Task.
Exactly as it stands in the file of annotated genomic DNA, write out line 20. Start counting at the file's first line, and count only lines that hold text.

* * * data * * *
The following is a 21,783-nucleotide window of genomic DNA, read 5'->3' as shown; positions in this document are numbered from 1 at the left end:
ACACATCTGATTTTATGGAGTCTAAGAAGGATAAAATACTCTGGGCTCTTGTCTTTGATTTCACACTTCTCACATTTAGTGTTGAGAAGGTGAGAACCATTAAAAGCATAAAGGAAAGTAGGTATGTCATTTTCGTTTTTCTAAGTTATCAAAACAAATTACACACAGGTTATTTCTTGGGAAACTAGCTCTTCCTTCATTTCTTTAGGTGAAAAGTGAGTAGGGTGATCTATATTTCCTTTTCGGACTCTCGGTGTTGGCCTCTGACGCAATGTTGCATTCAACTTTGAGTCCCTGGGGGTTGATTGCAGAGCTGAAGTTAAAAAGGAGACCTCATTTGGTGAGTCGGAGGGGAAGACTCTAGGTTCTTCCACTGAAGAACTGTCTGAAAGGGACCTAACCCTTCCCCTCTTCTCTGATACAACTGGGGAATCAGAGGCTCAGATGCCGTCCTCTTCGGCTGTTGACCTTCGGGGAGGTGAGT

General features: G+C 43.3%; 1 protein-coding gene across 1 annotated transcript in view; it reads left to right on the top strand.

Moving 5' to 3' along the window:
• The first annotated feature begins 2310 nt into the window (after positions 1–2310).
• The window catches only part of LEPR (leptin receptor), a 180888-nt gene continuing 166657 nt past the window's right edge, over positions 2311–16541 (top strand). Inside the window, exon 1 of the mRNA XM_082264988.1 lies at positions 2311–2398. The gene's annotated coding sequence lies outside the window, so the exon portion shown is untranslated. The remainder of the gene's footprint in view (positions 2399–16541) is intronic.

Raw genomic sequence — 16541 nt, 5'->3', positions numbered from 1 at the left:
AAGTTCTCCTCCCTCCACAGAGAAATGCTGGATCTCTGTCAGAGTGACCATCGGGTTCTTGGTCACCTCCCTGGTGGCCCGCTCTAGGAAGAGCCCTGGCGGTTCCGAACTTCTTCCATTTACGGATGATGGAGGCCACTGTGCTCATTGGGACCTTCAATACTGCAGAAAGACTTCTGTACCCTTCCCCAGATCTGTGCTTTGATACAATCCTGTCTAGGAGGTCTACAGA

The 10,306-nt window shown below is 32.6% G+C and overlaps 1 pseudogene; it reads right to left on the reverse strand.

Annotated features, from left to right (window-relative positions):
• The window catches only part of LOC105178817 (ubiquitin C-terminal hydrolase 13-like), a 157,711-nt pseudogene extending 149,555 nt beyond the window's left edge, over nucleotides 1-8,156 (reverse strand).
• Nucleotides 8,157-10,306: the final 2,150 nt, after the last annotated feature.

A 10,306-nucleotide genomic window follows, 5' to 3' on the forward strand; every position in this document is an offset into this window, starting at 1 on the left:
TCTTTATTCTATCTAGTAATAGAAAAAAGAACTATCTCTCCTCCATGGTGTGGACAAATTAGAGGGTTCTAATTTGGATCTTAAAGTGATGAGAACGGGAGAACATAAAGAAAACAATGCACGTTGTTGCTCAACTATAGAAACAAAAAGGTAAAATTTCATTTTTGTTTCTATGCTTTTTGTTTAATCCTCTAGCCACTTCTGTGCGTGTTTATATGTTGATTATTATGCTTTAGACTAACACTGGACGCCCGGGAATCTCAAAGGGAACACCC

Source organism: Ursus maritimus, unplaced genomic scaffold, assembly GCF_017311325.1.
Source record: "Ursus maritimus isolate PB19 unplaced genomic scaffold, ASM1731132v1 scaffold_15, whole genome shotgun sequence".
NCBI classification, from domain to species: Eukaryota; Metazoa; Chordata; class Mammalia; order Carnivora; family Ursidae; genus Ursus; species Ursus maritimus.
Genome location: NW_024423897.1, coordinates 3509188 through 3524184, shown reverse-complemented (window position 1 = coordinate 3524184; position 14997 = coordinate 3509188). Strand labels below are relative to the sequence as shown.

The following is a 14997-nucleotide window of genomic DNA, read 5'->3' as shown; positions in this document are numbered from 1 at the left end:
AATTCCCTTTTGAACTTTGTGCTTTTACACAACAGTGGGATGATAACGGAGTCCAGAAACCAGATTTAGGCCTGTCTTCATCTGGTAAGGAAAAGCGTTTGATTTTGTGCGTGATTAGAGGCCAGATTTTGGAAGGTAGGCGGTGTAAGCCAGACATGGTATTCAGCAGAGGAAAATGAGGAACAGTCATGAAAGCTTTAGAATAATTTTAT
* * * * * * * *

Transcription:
AATTCCCTTTTGAACTTTGTGCTTTTACACAACAGTGGGATGATAACGGAGTCCAGAAACCAGATTTAGGCCTGTCTTCATCTGGTAAGGAAAAGCGTTTGATTTTGTGCGTGATTAGAGGCCAGATTTTGGAAGGTAGGCGGTGTAAGCCAGACATGGTATTCAGCAGAGGAAAATGAGGAACAGTCATGAAAGCTTTAGAATAATTTTAT